In our increasingly digitized world, Xerox (NYSE: XRX) has struggled to become more than just a copier company. Its turnaround is in progress and is promising, as the company has diversified into other, more profitable, businesses such as digital document storage and information technology.
For example, Xerox offers services for health care networks, pharmaceutical companies and hospitals. It has won contracts to process Medicaid documents for New York, California and other states, and has been an Obamacare service provider, too. Xerox also manages databases, networks, data backup, digital infrastructure, cloud storage and centralized print services for other organizations.
Xerox has been generating more than $2 billion in annual free cash flow, and its revenue growth and profit margins have improved considerably since 2010, although they are yet to fully stabilize. Xerox’s secret weapon that could win over Wall Street and pump up the company’s profits is its service segment. Specifically, Xerox is moving away from printing and copying and is expecting to boost its services revenue to two-thirds of total revenue by 2017.
Xerox is not completely out of the woods yet, but seems to be on a recovery path. Its shares seem attractively priced relative to industry peers. For patient believers, Xerox stock recently offered a 2 percent dividend yield.
Ask the Fool
Q: How should I invest money that I’m saving for a down payment on a home, so that it grows the fastest? – S.F., Madison, Indiana
A: It depends on your time frame. If your home purchase is many years away, you might invest most or all of your money in stocks – perhaps in a simple broad-market index fund (such as an S&P 500 or “total market” one) that will deliver roughly the market’s average return. Alternatively, you might invest in carefully chosen individual stocks.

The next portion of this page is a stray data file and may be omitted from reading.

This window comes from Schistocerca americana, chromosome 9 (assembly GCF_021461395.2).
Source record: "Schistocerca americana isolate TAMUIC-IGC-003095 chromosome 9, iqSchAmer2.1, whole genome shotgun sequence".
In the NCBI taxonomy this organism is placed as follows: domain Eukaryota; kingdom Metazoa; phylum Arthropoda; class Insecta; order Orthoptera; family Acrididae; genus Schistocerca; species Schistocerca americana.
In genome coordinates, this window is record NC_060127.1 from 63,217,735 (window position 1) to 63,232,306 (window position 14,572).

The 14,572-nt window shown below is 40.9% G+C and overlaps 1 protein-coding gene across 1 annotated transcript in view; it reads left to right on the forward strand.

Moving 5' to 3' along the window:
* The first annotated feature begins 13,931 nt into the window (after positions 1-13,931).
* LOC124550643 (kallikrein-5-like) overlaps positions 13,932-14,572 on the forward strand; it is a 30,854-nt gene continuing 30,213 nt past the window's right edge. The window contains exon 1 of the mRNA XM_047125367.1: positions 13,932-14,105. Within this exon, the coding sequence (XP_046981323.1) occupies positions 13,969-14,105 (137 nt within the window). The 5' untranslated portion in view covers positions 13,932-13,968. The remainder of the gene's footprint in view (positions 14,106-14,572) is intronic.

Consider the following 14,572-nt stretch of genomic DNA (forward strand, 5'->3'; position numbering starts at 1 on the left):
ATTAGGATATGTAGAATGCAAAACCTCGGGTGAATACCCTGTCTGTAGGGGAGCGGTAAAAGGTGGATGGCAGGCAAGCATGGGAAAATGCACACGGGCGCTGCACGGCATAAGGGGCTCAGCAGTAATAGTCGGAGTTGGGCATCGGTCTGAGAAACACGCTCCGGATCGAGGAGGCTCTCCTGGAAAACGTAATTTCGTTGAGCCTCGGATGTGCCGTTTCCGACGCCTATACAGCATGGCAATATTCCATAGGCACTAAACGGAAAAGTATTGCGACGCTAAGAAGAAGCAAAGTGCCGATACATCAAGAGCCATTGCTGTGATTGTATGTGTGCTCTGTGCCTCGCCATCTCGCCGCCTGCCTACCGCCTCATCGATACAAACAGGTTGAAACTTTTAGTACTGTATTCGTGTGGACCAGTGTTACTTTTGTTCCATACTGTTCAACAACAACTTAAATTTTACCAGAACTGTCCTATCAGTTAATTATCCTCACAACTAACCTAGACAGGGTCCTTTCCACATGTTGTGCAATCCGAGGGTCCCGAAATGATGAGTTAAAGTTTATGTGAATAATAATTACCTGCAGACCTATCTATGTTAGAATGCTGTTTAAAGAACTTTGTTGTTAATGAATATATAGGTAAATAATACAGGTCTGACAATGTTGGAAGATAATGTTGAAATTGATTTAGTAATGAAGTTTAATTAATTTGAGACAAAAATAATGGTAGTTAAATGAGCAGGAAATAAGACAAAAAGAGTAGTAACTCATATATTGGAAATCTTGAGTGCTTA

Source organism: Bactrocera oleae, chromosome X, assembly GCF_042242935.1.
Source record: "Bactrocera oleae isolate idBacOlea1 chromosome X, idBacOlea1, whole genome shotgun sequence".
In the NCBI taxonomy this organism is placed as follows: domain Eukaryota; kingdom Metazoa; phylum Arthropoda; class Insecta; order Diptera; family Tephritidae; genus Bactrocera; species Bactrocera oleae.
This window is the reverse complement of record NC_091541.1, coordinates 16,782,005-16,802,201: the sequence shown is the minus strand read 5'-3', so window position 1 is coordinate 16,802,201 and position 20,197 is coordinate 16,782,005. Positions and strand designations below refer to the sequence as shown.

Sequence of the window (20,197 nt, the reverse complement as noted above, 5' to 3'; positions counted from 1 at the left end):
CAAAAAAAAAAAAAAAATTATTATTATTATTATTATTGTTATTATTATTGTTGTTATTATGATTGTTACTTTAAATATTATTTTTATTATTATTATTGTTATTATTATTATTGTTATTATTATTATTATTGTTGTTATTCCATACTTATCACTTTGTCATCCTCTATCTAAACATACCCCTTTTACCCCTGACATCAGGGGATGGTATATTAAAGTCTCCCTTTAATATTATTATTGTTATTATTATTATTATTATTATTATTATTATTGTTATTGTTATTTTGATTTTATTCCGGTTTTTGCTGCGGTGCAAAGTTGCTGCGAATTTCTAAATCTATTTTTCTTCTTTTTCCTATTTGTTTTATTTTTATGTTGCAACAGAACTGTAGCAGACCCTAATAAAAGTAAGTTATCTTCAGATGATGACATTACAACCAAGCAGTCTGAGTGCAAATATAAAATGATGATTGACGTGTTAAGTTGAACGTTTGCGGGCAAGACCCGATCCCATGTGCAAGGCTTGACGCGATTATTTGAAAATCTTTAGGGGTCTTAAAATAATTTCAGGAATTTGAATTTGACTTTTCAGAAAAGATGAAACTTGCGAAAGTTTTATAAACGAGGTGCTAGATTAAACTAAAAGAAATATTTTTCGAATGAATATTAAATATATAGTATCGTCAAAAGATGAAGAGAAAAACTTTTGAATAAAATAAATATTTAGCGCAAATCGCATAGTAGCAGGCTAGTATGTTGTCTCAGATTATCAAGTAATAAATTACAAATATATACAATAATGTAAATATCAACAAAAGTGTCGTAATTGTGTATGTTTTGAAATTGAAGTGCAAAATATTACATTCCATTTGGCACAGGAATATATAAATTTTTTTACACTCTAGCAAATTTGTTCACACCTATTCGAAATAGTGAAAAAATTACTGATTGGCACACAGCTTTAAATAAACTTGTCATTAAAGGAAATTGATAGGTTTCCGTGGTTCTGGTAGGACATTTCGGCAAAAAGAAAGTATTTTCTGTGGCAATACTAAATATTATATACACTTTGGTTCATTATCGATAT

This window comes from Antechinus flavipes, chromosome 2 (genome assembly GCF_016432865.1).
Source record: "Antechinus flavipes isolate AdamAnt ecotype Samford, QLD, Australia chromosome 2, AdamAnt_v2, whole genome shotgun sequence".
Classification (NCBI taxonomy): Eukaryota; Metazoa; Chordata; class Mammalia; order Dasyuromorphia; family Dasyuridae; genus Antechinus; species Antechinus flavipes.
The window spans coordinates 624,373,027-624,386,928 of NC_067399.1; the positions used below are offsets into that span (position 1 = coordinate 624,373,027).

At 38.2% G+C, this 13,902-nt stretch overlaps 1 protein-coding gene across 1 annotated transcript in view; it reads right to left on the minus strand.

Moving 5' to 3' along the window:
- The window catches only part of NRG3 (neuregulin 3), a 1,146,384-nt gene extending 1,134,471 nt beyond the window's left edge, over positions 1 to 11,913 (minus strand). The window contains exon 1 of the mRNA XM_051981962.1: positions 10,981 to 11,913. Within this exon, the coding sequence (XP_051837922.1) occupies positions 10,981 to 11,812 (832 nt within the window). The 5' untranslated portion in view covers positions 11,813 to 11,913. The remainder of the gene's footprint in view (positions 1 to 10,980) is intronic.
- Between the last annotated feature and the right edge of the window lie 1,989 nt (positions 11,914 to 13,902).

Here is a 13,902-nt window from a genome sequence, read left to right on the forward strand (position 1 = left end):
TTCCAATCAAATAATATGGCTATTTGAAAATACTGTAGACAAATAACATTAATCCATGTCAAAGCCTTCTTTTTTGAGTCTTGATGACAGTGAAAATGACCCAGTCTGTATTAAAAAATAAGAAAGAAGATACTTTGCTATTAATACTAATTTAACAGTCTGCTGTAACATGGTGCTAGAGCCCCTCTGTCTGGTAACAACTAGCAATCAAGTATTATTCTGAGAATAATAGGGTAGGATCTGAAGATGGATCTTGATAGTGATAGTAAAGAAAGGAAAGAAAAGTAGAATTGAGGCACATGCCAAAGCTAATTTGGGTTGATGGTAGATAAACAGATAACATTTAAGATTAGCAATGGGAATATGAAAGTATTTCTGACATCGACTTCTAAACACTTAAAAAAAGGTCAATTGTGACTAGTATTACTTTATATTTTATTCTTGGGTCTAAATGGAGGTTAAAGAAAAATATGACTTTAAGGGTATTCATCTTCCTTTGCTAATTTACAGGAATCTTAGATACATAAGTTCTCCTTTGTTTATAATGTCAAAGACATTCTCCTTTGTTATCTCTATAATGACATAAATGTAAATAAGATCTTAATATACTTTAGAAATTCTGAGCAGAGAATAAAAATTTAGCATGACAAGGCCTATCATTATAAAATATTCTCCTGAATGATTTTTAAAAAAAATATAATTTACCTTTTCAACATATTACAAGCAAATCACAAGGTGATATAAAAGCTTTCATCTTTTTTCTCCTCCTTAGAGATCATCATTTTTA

If you plan to buy that home within a few years, though, the stock market should be off-limits. That’s because while the market tends to rise over the long run, it’s unpredictable over the short term. Park money you’ll need within five years (or even 10, if you want to be conservative) in stocks, and you’ll risk ending up living in a van down by the river. Short-term money should be kept in a safer place, such as CDs or money market funds, to protect your principal. Learn more at fool.com/savings and bankrate.com.
Q: What are these “diluted” shares I’ve seen in earnings reports? – J.C., Walnut Creek, California
A: A company’s bottom-line profit, or net income,” is divided by its total share count to arrive at its earnings per share (EPS). The EPS is often reported in two ways – “basic” and “diluted.” Basic EPS uses the number of shares that currently exist, while diluted EPS is more conservative, including shares that could exist, for example, if people with stock options exercised them. Other securities that could be converted into common stock are also accounted for. It’s best to focus on diluted, not basic, shares.
My dumbest investment
My dumbest investment moves have led me to prefer making my buy and sell orders while the markets are closed. That way, I have time to cancel the orders if I have second thoughts. I learned this after experiencing several instances of “WTF did I just buy?” – R.L., Norwood, Ohio
The Fool responds: It’s smart to put significant thought into investment decisions instead of acting on impulse. Your system is a good one, but you might want to make sure you’re placing “limit” orders with it. A limit order lets you specify a maximum price at which you’re willing to buy or a minimum price for a sale, giving you more control over the trade.
If you place a “market” order instead, it will execute at the best available price when the market opens for business. That’s often fine, but sometimes a stock’s price will change dramatically overnight, due to some news or rumor. Then you’ll end up having bought a stock at a surprisingly high price, or having sold for much less than you expected. So when the market is closed, limit orders are smart.